The India Economic Forum of the World Economic Forum (WEF) discussed many issues in its recent summit in New Delhi. But the forum was silent on the problems of 90% of India’s population. I request the leaders of WEF to discuss its role in removing poverty, at least from the villages where members of India Economic Forum were born. Recently, a television channel showed that even basic amenities were not available in Chorwad village in Gujarat, the birth place of Dhirubhai Ambani.
This refers to the articles on the eve of the Bali conference on climate change, Mint, 3 December.
Several issues come to mind. Let’s not forget that 150 million affluent Indians belch out as much CO2 as France and the UK combined. If these countries accept an emission control regime, why can’t we? Morally, this is not tenable.
The West has prospered because of its industry. We do not share in this prosperity and thereby the ensuing pollution caused when we supplied the goods and services that their extravagant lifestyle demanded. Every product, by and large, directly or indirectly, causes pollution. Both the consumer and the producer should equally share its burden.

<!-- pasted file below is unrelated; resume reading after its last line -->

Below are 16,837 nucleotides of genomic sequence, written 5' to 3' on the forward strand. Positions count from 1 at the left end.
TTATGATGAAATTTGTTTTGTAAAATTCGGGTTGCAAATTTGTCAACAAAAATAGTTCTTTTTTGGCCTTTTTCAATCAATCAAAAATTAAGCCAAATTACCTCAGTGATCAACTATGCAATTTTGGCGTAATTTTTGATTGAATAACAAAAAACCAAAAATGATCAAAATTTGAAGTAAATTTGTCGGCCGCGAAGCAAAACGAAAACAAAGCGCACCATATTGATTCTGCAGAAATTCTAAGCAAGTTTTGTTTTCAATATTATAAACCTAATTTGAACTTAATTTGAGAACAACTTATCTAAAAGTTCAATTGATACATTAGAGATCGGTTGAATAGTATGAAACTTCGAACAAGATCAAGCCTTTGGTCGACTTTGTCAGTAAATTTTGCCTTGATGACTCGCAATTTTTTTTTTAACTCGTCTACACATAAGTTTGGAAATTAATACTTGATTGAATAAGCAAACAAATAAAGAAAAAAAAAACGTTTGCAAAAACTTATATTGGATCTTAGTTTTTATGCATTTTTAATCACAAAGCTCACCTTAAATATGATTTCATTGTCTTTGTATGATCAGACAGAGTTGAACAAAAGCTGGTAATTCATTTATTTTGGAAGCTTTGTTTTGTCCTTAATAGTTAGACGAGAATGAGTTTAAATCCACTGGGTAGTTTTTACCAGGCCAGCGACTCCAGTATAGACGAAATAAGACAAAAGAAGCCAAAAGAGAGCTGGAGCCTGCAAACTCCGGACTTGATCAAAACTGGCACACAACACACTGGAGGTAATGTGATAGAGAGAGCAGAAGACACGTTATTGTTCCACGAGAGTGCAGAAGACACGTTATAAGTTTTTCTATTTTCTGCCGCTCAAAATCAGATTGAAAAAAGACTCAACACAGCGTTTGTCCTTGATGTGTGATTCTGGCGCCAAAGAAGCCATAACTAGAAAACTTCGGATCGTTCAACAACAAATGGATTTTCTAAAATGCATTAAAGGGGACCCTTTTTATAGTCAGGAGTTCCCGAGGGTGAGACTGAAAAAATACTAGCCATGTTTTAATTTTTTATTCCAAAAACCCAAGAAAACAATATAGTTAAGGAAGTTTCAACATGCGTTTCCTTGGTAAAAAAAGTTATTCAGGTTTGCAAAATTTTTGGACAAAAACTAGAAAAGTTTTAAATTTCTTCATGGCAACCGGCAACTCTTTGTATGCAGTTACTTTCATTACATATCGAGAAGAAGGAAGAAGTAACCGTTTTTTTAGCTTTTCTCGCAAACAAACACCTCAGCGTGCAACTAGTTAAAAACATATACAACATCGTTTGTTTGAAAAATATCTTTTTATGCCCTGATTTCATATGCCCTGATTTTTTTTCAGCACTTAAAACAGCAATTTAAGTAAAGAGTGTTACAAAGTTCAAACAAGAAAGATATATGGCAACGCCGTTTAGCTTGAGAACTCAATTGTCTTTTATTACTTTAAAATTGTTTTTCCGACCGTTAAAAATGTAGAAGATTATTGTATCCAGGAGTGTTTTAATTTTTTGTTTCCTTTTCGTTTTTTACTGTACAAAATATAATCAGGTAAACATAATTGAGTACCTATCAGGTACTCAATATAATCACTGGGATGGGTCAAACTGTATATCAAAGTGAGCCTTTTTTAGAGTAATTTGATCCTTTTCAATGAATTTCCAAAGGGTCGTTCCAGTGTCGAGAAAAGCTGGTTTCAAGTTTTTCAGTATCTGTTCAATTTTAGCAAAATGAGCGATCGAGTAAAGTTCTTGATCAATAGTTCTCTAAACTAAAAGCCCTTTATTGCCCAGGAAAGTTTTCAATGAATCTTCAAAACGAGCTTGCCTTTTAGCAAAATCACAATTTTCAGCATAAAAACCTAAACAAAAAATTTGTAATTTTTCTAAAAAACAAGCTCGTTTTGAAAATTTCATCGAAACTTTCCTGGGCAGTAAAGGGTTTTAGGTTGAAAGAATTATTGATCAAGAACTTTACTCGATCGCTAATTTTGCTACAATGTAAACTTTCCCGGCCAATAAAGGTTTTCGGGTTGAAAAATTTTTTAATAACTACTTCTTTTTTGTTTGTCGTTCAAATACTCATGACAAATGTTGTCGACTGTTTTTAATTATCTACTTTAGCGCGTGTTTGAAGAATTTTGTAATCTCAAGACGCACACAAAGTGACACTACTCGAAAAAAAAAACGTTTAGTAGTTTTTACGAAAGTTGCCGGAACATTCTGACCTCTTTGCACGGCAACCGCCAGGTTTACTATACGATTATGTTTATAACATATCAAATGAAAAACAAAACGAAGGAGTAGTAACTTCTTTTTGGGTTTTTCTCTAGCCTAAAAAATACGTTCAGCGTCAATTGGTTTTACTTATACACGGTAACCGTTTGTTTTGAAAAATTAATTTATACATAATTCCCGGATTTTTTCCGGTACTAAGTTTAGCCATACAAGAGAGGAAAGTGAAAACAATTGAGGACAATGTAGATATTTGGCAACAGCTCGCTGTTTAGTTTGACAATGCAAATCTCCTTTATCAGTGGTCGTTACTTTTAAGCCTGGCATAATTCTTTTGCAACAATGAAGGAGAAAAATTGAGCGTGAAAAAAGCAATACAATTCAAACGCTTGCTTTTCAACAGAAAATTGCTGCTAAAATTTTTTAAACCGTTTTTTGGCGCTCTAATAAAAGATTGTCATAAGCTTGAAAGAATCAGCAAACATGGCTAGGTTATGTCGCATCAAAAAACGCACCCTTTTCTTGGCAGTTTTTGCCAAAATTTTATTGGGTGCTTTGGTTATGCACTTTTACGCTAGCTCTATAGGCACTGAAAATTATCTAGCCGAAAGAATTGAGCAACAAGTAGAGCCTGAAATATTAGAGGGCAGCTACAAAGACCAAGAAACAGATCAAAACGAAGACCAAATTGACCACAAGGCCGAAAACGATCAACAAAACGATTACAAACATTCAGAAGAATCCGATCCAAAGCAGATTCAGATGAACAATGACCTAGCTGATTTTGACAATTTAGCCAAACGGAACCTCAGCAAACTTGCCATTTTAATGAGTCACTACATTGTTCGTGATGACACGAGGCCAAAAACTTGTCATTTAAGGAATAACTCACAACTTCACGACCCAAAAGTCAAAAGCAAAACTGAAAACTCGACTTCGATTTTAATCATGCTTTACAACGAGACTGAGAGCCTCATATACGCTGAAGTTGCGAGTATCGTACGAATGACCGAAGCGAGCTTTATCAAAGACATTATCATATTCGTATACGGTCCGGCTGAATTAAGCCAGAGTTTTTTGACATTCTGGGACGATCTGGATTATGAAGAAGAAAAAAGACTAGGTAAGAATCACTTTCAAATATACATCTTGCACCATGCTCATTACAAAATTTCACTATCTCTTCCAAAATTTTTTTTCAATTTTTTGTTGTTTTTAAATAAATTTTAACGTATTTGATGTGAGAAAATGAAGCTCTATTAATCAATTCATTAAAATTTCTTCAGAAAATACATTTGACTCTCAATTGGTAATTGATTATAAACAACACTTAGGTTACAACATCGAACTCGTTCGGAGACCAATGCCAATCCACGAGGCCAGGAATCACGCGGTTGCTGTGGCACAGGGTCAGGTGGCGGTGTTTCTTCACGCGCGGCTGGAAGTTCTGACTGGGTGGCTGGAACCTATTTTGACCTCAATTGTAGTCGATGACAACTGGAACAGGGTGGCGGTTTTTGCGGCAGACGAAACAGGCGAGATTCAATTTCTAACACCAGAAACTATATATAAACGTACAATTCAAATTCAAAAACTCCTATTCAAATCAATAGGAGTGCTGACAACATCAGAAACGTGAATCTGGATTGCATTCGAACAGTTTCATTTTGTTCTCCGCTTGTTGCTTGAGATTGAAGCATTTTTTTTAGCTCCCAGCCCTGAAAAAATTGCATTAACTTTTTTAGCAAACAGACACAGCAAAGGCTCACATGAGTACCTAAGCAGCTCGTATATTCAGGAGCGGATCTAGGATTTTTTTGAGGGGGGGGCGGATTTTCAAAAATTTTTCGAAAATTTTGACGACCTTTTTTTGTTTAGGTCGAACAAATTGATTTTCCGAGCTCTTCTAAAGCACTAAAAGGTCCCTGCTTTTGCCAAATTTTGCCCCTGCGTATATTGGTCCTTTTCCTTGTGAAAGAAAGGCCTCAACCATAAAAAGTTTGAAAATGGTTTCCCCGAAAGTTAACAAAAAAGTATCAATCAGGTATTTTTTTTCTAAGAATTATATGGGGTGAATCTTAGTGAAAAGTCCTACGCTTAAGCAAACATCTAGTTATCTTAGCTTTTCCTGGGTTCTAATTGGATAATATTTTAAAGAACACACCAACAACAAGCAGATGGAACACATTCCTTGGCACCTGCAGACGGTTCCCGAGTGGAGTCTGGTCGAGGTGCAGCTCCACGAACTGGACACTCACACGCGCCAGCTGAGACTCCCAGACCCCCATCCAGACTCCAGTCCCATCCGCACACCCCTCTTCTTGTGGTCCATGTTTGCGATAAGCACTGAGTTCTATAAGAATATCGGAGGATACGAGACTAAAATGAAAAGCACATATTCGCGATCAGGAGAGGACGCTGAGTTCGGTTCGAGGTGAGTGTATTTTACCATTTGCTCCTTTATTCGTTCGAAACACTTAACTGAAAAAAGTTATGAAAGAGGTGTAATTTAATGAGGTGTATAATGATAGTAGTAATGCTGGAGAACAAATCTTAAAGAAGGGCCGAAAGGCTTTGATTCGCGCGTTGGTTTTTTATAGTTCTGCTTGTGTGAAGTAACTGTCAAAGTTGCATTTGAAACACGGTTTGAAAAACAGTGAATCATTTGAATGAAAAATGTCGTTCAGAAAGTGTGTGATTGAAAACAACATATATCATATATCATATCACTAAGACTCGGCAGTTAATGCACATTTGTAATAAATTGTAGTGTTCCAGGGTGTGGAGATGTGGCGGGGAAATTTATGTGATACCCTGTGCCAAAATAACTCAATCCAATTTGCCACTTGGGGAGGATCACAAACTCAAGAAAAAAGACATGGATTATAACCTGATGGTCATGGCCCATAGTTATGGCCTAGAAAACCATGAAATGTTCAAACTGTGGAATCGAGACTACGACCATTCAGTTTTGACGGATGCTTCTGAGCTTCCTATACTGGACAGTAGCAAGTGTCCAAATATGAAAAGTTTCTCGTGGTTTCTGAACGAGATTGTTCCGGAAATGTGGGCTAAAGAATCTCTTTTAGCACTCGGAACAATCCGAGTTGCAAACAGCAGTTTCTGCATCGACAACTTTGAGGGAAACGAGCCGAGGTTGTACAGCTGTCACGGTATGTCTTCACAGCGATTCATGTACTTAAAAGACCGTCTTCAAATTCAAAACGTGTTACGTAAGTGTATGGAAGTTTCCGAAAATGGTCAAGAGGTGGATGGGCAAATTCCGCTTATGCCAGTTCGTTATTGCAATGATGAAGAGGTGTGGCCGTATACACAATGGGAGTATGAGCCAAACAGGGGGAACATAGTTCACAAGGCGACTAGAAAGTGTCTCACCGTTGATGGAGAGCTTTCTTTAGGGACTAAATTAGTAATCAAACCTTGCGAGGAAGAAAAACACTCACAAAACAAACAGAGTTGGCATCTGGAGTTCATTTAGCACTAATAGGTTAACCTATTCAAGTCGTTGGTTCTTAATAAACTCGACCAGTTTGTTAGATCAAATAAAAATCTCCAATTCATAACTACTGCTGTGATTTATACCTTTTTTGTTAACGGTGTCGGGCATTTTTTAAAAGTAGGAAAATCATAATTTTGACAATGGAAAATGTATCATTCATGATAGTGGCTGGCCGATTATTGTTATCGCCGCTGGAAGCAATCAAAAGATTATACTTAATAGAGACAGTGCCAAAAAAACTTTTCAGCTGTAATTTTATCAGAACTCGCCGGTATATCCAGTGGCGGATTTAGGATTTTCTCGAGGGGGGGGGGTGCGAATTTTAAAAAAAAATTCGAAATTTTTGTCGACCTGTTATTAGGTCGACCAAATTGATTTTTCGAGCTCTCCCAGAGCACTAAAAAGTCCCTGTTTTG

In the 11th Plan, India plans to add some 80,000MW to its existing 130,000MW electricity generation capacity, fuelled largely by coal. Around 30% of this can be met if we can reduce our transmission and distribution losses (largely theft) by 20%. This is eminently feasible.
If we really want to control global warming, we should ban the use of all polluting technology, just as we ban drugs that were once effective but are now found to be harmful. A few percentage point dips in our illusory gross domestic product should not deter us. We should be more concerned about human development. Otherwise, it may save us the day but will soon cost us the earth.
This refers to the story “Talent retention seen as major issue for banks across sectors”, Mint, 28 November. It is interesting to see that the top brass of public sector banks are recognizing (though late, as is usual with the public sector) the flight of talented human capital.
Public sector banks have, in effect, become a training ground for officers of private banks. The public sector banks make huge investments to train entry- level officers. But when they are about to become profitable to the banks in five-seven years, these officers jump ship to private banks because of poor salaries and growth prospects.
A great mistake was committed by these banks in the last industry-wise wage settlements when the junior officers of the banks had been rewarded by the worst pay increase in the history.
Yet, the opportunity to reward young talent will emerge since the latest wage settlement for banks is due this November.